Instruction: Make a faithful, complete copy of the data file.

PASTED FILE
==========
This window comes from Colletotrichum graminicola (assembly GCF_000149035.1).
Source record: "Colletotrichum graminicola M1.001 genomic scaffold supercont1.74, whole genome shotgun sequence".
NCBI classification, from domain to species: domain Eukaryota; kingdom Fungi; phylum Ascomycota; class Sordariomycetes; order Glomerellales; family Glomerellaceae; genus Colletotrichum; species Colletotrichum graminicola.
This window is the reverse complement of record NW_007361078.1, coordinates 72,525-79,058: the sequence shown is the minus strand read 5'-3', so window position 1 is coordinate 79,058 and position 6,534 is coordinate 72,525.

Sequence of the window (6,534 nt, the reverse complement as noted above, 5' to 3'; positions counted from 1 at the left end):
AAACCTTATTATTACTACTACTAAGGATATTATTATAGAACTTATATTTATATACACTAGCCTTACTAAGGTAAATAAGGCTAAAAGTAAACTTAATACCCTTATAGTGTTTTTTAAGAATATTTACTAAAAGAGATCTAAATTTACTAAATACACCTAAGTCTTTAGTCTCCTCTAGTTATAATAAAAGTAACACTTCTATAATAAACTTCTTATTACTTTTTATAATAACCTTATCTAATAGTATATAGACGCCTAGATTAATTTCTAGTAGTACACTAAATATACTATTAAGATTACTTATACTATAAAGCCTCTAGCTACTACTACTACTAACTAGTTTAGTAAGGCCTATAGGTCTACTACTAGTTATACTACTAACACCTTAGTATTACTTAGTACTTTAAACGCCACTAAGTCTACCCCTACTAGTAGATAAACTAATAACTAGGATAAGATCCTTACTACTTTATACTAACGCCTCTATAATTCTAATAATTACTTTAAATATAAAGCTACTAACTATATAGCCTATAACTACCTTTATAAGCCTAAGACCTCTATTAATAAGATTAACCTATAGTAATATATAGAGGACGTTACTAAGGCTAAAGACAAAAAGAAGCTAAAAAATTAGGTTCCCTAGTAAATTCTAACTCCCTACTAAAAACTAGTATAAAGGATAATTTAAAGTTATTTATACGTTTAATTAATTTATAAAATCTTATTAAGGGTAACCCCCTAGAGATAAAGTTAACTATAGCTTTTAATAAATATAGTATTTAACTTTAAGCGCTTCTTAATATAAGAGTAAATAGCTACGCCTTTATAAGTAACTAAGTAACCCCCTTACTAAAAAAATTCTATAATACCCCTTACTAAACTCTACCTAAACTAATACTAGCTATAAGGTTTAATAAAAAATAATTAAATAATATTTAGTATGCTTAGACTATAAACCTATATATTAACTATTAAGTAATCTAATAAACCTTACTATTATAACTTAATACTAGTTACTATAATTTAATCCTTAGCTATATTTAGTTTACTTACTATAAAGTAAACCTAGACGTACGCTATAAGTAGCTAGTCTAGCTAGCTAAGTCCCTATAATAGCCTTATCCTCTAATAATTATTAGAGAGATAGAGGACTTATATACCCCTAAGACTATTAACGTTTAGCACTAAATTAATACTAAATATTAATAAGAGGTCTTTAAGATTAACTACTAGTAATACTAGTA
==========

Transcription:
This window comes from Colletotrichum graminicola (assembly GCF_000149035.1).
Source record: "Colletotrichum graminicola M1.001 genomic scaffold supercont1.74, whole genome shotgun sequence".
NCBI classification, from domain to species: domain Eukaryota; kingdom Fungi; phylum Ascomycota; class Sordariomycetes; order Glomerellales; family Glomerellaceae; genus Colletotrichum; species Colletotrichum graminicola.
This window is the reverse complement of record NW_007361078.1, coordinates 72,525-79,058: the sequence shown is the minus strand read 5'-3', so window position 1 is coordinate 79,058 and position 6,534 is coordinate 72,525.

Sequence of the window (6,534 nt, the reverse complement as noted above, 5' to 3'; positions counted from 1 at the left end):
AAACCTTATTATTACTACTACTAAGGATATTATTATAGAACTTATATTTATATACACTAGCCTTACTAAGGTAAATAAGGCTAAAAGTAAACTTAATACCCTTATAGTGTTTTTTAAGAATATTTACTAAAAGAGATCTAAATTTACTAAATACACCTAAGTCTTTAGTCTCCTCTAGTTATAATAAAAGTAACACTTCTATAATAAACTTCTTATTACTTTTTATAATAACCTTATCTAATAGTATATAGACGCCTAGATTAATTTCTAGTAGTACACTAAATATACTATTAAGATTACTTATACTATAAAGCCTCTAGCTACTACTACTACTAACTAGTTTAGTAAGGCCTATAGGTCTACTACTAGTTATACTACTAACACCTTAGTATTACTTAGTACTTTAAACGCCACTAAGTCTACCCCTACTAGTAGATAAACTAATAACTAGGATAAGATCCTTACTACTTTATACTAACGCCTCTATAATTCTAATAATTACTTTAAATATAAAGCTACTAACTATATAGCCTATAACTACCTTTATAAGCCTAAGACCTCTATTAATAAGATTAACCTATAGTAATATATAGAGGACGTTACTAAGGCTAAAGACAAAAAGAAGCTAAAAAATTAGGTTCCCTAGTAAATTCTAACTCCCTACTAAAAACTAGTATAAAGGATAATTTAAAGTTATTTATACGTTTAATTAATTTATAAAATCTTATTAAGGGTAACCCCCTAGAGATAAAGTTAACTATAGCTTTTAATAAATATAGTATTTAACTTTAAGCGCTTCTTAATATAAGAGTAAATAGCTACGCCTTTATAAGTAACTAAGTAACCCCCTTACTAAAAAAATTCTATAATACCCCTTACTAAACTCTACCTAAACTAATACTAGCTATAAGGTTTAATAAAAAATAATTAAATAATATTTAGTATGCTTAGACTATAAACCTATATATTAACTATTAAGTAATCTAATAAACCTTACTATTATAACTTAATACTAGTTACTATAATTTAATCCTTAGCTATATTTAGTTTACTTACTATAAAGTAAACCTAGACGTACGCTATAAGTAGCTAGTCTAGCTAGCTAAGTCCCTATAATAGCCTTATCCTCTAATAATTATTAGAGAGATAGAGGACTTATATACCCCTAAGACTATTAACGTTTAGCACTAAATTAATACTAAATATTAATAAGAGGTCTTTAAGATTAACTACTAGTAATACTAGTA